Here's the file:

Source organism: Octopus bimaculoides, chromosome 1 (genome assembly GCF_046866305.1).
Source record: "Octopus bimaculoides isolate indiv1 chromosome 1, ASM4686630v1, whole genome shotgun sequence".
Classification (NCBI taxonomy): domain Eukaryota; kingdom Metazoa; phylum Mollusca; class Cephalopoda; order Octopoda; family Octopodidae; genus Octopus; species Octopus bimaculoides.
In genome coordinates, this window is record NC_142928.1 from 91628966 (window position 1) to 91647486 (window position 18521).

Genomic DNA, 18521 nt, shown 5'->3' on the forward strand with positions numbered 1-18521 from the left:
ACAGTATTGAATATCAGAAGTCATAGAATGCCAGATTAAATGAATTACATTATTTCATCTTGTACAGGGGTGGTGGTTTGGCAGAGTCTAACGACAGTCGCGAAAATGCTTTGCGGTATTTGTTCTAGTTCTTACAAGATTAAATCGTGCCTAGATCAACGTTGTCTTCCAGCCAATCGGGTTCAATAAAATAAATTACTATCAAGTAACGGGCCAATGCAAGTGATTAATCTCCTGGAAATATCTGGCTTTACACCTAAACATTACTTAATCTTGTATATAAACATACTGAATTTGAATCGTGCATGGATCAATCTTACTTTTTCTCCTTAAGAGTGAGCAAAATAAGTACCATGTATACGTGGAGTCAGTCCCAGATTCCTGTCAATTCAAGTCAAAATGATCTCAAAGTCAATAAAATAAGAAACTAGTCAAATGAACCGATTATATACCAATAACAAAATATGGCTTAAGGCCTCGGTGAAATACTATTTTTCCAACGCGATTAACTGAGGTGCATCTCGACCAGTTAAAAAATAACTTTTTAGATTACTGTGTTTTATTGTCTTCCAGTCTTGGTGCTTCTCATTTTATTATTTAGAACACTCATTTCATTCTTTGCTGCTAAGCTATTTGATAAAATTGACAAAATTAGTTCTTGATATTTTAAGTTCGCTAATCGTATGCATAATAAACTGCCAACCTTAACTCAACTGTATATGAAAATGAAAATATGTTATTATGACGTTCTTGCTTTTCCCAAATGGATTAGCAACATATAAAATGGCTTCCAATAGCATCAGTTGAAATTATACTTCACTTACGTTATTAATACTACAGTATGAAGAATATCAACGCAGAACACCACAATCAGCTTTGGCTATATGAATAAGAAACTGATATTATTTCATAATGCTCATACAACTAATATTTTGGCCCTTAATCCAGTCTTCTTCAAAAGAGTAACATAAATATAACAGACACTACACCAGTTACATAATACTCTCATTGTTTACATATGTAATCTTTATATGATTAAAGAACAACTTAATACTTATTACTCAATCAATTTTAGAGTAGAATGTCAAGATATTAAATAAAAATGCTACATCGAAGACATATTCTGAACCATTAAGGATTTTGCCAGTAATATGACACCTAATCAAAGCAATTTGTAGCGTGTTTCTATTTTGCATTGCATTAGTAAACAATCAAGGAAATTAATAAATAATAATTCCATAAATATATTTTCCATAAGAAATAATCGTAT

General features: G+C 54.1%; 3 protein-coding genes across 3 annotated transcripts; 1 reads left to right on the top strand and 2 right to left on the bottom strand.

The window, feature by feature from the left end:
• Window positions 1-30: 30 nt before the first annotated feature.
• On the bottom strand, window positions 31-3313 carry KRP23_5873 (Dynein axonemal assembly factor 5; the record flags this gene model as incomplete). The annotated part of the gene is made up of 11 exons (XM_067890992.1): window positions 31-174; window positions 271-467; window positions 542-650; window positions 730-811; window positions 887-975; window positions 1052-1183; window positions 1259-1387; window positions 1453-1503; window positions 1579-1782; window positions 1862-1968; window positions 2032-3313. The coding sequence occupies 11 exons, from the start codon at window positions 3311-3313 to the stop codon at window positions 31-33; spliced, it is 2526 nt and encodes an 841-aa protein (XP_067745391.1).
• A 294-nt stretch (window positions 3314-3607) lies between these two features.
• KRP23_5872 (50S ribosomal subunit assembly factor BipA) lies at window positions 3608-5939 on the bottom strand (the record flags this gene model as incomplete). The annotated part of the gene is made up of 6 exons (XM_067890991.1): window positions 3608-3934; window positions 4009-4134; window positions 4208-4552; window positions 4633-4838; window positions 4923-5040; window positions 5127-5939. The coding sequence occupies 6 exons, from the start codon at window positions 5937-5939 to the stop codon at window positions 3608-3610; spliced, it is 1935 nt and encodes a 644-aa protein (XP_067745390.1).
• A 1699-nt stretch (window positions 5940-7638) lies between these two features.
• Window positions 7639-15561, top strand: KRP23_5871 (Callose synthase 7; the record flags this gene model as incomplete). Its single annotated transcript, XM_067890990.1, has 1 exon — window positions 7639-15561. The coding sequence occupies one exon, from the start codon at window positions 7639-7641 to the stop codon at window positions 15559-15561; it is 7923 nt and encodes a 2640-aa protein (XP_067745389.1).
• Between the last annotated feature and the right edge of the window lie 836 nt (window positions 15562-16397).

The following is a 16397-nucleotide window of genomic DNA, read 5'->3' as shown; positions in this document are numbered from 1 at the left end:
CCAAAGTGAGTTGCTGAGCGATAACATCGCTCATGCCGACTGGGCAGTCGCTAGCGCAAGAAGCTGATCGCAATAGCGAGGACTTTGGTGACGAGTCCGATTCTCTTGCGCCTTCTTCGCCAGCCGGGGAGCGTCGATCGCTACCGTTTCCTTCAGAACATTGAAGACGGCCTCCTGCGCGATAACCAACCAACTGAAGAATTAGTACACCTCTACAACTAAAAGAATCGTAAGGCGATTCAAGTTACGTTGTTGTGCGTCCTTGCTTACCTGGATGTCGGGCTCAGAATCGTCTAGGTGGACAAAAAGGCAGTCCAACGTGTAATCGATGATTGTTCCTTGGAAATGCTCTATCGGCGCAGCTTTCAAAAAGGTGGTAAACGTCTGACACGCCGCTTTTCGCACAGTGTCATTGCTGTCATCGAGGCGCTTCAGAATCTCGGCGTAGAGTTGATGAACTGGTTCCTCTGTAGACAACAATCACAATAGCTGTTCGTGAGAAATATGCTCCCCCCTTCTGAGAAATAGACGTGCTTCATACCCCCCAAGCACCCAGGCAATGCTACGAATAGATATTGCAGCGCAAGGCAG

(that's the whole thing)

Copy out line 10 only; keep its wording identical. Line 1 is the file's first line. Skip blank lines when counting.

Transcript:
• On the bottom strand, window positions 31-3313 carry KRP23_5873 (Dynein axonemal assembly factor 5; the record flags this gene model as incomplete). The annotated part of the gene is made up of 11 exons (XM_067890992.1): window positions 31-174; window positions 271-467; window positions 542-650; window positions 730-811; window positions 887-975; window positions 1052-1183; window positions 1259-1387; window positions 1453-1503; window positions 1579-1782; window positions 1862-1968; window positions 2032-3313. The coding sequence occupies 11 exons, from the start codon at window positions 3311-3313 to the stop codon at window positions 31-33; spliced, it is 2526 nt and encodes an 841-aa protein (XP_067745391.1).